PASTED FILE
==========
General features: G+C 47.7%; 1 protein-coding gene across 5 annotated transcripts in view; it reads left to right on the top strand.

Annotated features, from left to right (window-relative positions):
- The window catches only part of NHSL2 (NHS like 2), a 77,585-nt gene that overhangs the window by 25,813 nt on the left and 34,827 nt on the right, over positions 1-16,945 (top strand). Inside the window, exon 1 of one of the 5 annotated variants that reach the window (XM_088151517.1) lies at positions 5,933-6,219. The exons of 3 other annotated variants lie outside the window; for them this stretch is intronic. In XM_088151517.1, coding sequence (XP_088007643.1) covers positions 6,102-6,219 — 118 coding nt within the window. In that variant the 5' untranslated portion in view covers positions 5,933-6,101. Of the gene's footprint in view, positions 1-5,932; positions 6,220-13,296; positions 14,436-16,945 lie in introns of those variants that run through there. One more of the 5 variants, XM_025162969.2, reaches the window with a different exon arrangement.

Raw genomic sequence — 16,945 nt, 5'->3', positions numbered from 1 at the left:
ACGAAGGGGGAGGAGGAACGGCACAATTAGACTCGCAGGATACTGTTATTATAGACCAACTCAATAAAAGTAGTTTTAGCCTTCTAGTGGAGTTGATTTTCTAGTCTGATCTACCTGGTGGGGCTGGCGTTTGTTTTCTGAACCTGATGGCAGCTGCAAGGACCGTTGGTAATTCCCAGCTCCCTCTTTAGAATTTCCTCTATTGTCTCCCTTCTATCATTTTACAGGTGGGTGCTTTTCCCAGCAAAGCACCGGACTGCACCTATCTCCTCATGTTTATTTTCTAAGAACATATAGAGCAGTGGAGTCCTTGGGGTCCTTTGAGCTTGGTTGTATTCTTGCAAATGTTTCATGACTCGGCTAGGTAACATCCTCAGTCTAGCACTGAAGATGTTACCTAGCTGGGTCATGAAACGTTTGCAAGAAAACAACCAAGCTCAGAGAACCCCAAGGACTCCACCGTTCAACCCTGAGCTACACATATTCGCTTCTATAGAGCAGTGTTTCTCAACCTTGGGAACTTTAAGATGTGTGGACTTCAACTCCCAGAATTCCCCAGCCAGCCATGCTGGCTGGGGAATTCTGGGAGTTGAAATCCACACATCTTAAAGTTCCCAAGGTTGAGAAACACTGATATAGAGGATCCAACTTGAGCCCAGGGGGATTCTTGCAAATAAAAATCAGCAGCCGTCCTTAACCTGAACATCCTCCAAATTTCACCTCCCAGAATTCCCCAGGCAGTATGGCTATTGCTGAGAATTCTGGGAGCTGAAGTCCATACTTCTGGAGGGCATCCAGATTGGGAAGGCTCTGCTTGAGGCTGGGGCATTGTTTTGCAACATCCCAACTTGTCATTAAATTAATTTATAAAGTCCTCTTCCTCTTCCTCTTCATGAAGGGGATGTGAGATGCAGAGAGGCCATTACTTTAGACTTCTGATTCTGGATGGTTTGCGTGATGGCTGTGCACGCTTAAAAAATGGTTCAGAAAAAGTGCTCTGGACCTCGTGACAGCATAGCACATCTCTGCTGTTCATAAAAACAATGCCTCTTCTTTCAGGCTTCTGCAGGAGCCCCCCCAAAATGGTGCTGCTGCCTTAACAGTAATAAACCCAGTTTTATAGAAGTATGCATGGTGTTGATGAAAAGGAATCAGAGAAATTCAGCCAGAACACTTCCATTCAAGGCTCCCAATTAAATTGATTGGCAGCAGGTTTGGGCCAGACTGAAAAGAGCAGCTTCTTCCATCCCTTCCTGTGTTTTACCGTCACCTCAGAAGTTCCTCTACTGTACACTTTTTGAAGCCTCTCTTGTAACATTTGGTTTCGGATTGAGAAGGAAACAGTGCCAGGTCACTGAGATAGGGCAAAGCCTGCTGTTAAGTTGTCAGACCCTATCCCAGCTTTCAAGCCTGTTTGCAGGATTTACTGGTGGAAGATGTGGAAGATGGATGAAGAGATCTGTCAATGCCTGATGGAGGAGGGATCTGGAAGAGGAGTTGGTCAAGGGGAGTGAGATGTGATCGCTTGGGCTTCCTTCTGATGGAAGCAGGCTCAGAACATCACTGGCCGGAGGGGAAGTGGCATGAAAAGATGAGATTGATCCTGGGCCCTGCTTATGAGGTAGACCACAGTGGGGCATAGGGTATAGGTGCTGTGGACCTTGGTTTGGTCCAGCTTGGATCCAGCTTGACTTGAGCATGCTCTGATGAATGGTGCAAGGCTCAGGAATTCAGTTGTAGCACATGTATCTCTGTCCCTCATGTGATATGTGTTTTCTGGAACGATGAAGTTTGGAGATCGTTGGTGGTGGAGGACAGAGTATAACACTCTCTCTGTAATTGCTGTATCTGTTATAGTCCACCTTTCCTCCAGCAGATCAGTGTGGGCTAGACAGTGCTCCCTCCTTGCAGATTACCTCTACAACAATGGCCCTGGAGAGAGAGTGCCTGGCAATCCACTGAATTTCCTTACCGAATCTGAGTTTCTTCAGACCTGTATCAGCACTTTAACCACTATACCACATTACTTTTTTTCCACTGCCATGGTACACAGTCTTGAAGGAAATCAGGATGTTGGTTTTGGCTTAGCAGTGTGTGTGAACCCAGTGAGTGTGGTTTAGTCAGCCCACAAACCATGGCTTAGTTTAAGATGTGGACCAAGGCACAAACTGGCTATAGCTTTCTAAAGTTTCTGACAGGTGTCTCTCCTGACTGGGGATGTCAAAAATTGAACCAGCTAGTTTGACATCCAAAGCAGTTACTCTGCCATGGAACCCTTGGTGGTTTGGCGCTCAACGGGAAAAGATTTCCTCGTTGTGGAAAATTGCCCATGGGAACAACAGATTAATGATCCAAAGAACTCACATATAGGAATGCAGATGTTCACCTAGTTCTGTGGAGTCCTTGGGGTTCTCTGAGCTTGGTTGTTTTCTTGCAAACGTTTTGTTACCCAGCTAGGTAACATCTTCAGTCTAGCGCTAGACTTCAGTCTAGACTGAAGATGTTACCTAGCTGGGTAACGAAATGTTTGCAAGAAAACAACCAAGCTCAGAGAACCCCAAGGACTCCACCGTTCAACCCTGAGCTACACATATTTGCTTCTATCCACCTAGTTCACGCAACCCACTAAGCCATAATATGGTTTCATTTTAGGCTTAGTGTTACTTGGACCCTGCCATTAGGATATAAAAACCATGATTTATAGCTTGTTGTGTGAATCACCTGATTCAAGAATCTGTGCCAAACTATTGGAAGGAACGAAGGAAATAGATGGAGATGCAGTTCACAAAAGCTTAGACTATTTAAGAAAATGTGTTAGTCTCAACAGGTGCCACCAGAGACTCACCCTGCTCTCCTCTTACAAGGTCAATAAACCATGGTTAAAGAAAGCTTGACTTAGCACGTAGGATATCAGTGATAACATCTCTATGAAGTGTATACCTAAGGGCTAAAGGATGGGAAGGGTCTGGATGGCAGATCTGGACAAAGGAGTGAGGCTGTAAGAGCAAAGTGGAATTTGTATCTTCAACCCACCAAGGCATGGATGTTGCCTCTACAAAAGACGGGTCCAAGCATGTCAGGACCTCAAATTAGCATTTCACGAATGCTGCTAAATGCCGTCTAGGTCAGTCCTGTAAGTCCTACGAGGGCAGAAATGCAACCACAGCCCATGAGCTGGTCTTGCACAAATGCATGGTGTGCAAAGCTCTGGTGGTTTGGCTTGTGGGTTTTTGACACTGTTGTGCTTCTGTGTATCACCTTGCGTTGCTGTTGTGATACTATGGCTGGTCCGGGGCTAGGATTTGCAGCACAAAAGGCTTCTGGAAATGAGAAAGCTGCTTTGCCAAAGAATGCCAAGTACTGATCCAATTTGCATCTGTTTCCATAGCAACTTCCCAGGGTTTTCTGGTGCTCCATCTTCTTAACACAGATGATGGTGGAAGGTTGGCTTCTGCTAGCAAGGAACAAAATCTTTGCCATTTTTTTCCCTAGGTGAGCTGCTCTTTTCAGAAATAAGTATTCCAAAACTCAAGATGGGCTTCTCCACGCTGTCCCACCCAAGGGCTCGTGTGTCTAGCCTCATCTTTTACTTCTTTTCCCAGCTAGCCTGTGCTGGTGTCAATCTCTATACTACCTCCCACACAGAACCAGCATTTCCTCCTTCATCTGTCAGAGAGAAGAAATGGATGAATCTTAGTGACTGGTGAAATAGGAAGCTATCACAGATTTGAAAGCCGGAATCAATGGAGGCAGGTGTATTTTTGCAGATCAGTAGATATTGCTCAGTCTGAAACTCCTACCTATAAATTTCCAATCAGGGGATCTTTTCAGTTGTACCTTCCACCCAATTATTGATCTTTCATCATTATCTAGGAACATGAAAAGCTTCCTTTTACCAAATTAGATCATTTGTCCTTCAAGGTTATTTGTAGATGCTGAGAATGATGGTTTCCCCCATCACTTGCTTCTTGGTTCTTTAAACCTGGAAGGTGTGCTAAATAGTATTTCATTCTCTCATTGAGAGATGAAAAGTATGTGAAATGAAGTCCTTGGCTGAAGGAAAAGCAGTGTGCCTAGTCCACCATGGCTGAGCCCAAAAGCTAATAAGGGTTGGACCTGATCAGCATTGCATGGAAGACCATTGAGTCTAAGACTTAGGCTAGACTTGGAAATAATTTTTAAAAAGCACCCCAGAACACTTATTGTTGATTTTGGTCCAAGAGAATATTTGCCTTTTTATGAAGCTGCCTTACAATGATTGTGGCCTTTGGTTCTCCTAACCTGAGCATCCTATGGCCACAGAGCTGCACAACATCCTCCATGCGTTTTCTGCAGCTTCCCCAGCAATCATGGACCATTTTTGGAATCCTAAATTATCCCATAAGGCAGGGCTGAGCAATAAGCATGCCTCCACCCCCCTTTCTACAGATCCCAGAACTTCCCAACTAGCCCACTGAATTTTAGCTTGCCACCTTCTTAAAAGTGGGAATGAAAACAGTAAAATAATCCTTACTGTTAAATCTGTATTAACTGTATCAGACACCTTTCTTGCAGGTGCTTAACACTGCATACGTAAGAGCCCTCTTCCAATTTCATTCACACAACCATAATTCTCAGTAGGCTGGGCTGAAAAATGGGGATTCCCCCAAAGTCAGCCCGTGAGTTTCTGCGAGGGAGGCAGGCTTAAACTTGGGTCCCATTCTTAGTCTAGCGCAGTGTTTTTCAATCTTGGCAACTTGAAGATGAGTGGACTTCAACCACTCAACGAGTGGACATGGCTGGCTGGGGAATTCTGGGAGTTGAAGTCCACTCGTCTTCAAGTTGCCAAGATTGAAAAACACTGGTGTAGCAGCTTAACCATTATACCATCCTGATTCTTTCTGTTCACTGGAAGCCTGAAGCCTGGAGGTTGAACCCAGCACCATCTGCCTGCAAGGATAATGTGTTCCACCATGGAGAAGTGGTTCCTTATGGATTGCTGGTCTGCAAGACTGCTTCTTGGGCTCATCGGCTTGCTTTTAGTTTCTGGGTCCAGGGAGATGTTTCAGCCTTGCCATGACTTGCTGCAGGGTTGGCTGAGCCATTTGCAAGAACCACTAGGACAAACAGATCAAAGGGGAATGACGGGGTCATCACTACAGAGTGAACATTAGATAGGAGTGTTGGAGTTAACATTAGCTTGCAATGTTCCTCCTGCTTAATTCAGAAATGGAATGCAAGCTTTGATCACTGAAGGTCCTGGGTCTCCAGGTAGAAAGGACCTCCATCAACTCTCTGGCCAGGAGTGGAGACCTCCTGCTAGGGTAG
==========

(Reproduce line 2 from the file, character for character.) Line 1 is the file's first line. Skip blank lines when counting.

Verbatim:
Annotated features, from left to right (window-relative positions):